High Elves - A lot of people say that High Elves are the leader of the mid-tier and I think that's very accurate. Although this list isn't in order of power or whatnot, I think that High Elves has one of the best internally balanced books in the entire game. You can build flexible shooty avoidance core, or armored core, or infantry core. Then you have Phoenix Guard which are ridiculously good, White Lions with Stubborn, and some of the best magic items in the game via the BotWD and Book of Hoeth. Not to mention the flexibility of knowing all lores, having one of the best monsters in the game via the Phoenix, and having multiple playstyles to the army itself. You can either take monster bash, infantry, mixed balanced, cavalry-heavy, or very shooty. The only thing that keeps this book in check is the pricing, which is priced very well, which is also its reason why it's kept in the middle. There's simply not enough High Elves to go around in terms of body count. Why not top tier? Power to price ratio.
Undead Legions - This is basically built off of VC with a few star units from the TK book, and by default, this just means more options for the VC player. You gain access to the TK movement spells, can march within the general and no longer crumble. Tag on the fact that nothing changes except for your player options and you have a good solid army. Why not top tier? Because at the end of the day, you're just VC, so yeah, bad matchups.
Demons of Chaos - Despite having what I consider to be a trainwreck of the book, this book exemplifies what it means to be highly competitive with poor internal balance. While Khorne and Tzeentch are pissed off to all hell at the options it offers players, Slaanesh and Nurgle units are rolling around in wins. It goes without saying that Nurgle is questionably one of the most overpowered elements to ever grace the table, Slaanesh magic is out of control, the Eternal Blade as a default option is hell on wheels, Soul Grinders are closet OP sleepers that everyone comps low and ignore, Beasts of Nurgle are way over the top, and Khorne cannons humble the Ironblaster in game balance. Why not top tier? You see the same units over and over again. Predictability, although different in playstyle.
Ogre Kingdoms - This is a prime example of solid, competitive choices, but cookie cutter builds. While this army book has strong elements that work in its favor, there is limited build variation. You can take a bruiser wall, but most builds default on 2x Ironblaster, 3x Sabers, a big block of Ironguts and Mournfangs. If not Mournfangs, then you see Maneaters, and you hardly ever see a Tyrant over the default SM. If you Gutstar, you Runemaw, but if you don't, then you see more characters. You basically take the same shell of a list and then change a few things here and there for the metagame and that's all you see. The other rare choices are subpar, and there's not a lot of choices to begin with. Its simple, straight to the point, cookie-cutter, and brutally effective. Predictability with very little variation in playstyle is what keeps it from top tier.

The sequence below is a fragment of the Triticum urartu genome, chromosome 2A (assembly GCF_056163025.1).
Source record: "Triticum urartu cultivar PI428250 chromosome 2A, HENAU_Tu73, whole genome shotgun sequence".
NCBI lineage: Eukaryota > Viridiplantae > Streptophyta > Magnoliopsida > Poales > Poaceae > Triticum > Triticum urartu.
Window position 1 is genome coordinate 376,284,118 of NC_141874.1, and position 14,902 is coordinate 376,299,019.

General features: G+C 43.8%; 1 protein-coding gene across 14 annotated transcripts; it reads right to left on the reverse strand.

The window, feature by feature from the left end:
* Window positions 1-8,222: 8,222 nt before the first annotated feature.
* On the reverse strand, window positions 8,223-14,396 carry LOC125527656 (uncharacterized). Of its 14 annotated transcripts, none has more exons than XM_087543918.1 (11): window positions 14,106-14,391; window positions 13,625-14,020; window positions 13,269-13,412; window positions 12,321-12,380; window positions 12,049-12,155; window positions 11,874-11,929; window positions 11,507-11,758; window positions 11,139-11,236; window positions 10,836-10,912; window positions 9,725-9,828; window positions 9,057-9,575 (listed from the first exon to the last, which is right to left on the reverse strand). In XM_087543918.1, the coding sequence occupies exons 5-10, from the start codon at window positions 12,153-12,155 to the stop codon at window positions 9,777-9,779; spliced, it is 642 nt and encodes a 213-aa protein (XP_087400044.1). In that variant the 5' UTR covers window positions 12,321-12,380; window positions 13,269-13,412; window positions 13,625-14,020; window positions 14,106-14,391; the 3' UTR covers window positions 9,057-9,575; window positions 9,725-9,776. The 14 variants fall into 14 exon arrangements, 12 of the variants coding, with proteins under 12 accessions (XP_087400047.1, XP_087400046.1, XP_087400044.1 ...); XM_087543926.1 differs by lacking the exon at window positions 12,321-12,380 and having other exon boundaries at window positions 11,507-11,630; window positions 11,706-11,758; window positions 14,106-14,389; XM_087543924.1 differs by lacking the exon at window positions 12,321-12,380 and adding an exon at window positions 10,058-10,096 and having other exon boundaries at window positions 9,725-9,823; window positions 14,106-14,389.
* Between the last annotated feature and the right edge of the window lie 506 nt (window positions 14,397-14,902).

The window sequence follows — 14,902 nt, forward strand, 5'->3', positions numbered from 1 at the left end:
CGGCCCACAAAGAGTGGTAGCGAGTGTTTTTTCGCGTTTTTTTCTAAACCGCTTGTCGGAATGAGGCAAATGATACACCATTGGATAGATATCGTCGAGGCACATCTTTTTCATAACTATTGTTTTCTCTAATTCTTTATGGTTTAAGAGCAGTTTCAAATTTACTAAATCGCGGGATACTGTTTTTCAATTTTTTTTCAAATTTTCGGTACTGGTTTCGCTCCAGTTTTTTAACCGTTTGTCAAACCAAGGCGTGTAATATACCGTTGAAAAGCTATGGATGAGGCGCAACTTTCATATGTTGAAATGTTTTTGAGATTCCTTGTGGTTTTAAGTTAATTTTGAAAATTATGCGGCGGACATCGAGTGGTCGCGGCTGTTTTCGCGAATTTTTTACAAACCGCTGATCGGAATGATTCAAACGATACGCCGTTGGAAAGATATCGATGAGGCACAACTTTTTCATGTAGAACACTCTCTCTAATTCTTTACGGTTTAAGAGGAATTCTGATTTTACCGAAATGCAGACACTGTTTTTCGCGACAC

Chaos Dwarfs - You are a better version of Dwarfs with more over the top elements like the K'daai Destroyer, Ashstorm and Hellcannons. The entire army pretty much shoots and everyone is very well-armored and has a lot of powerful abilities. Unlike the Empire, you lack diversity in army builds and tunnel vision into specific cookie-cutter lists that yields the same maximum damage output. This cookie-cutter means you're susceptible to the same weaknesses and this is what keeps you in this tier. Why not top tier? Predictability and completely linear playstyle.
Vampire Counts - This book is capable of two very strong playstyles, and although very powerful, are very predictable. This is also the book with the largest variance of bad matchups to any given army because of the gimmicky nature of screams and ethereal. You roll up in an event and everyone is running Ogres with no magic missiles? You have a field day with large units of Hexwraiths. You fight a lot of WEs? You might as well get tabled. The same goes with Terrorgheists and their susceptibility to Cannons and Light councils. You either win big or lose big with this army, and while it can Blenderbus and meatwall magic players to death, it has gimmicky options that are either stellar, or terrible depending on the matchup. Why not top tier? Because most VC builds either work great, or completely flop vs. certain matchups.